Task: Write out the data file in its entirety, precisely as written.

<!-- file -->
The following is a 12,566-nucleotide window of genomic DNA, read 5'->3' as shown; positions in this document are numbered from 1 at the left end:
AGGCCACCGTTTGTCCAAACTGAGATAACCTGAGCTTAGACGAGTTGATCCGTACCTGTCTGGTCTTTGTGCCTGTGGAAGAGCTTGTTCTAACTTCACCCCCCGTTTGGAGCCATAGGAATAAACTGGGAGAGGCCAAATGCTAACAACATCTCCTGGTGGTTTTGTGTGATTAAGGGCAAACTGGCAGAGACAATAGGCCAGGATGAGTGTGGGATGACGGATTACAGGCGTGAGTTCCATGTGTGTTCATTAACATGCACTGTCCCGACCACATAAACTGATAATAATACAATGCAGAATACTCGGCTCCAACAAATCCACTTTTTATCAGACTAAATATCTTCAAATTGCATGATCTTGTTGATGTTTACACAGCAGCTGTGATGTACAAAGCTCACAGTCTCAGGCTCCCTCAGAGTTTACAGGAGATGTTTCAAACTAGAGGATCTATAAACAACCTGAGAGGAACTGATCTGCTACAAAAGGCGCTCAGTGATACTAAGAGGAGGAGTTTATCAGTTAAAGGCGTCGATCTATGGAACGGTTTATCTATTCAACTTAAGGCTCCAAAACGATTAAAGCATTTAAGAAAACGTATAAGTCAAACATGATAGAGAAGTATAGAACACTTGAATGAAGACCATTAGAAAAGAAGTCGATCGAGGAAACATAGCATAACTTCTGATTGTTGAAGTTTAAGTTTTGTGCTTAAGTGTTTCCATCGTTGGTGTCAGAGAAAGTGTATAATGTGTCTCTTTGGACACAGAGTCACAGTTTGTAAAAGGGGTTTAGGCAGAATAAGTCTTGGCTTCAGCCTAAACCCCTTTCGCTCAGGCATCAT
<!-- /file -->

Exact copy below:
The following is a 12,566-nucleotide window of genomic DNA, read 5'->3' as shown; positions in this document are numbered from 1 at the left end:
AGGCCACCGTTTGTCCAAACTGAGATAACCTGAGCTTAGACGAGTTGATCCGTACCTGTCTGGTCTTTGTGCCTGTGGAAGAGCTTGTTCTAACTTCACCCCCCGTTTGGAGCCATAGGAATAAACTGGGAGAGGCCAAATGCTAACAACATCTCCTGGTGGTTTTGTGTGATTAAGGGCAAACTGGCAGAGACAATAGGCCAGGATGAGTGTGGGATGACGGATTACAGGCGTGAGTTCCATGTGTGTTCATTAACATGCACTGTCCCGACCACATAAACTGATAATAATACAATGCAGAATACTCGGCTCCAACAAATCCACTTTTTATCAGACTAAATATCTTCAAATTGCATGATCTTGTTGATGTTTACACAGCAGCTGTGATGTACAAAGCTCACAGTCTCAGGCTCCCTCAGAGTTTACAGGAGATGTTTCAAACTAGAGGATCTATAAACAACCTGAGAGGAACTGATCTGCTACAAAAGGCGCTCAGTGATACTAAGAGGAGGAGTTTATCAGTTAAAGGCGTCGATCTATGGAACGGTTTATCTATTCAACTTAAGGCTCCAAAACGATTAAAGCATTTAAGAAAACGTATAAGTCAAACATGATAGAGAAGTATAGAACACTTGAATGAAGACCATTAGAAAAGAAGTCGATCGAGGAAACATAGCATAACTTCTGATTGTTGAAGTTTAAGTTTTGTGCTTAAGTGTTTCCATCGTTGGTGTCAGAGAAAGTGTATAATGTGTCTCTTTGGACACAGAGTCACAGTTTGTAAAAGGGGTTTAGGCAGAATAAGTCTTGGCTTCAGCCTAAACCCCTTTCGCTCAGGCATCAT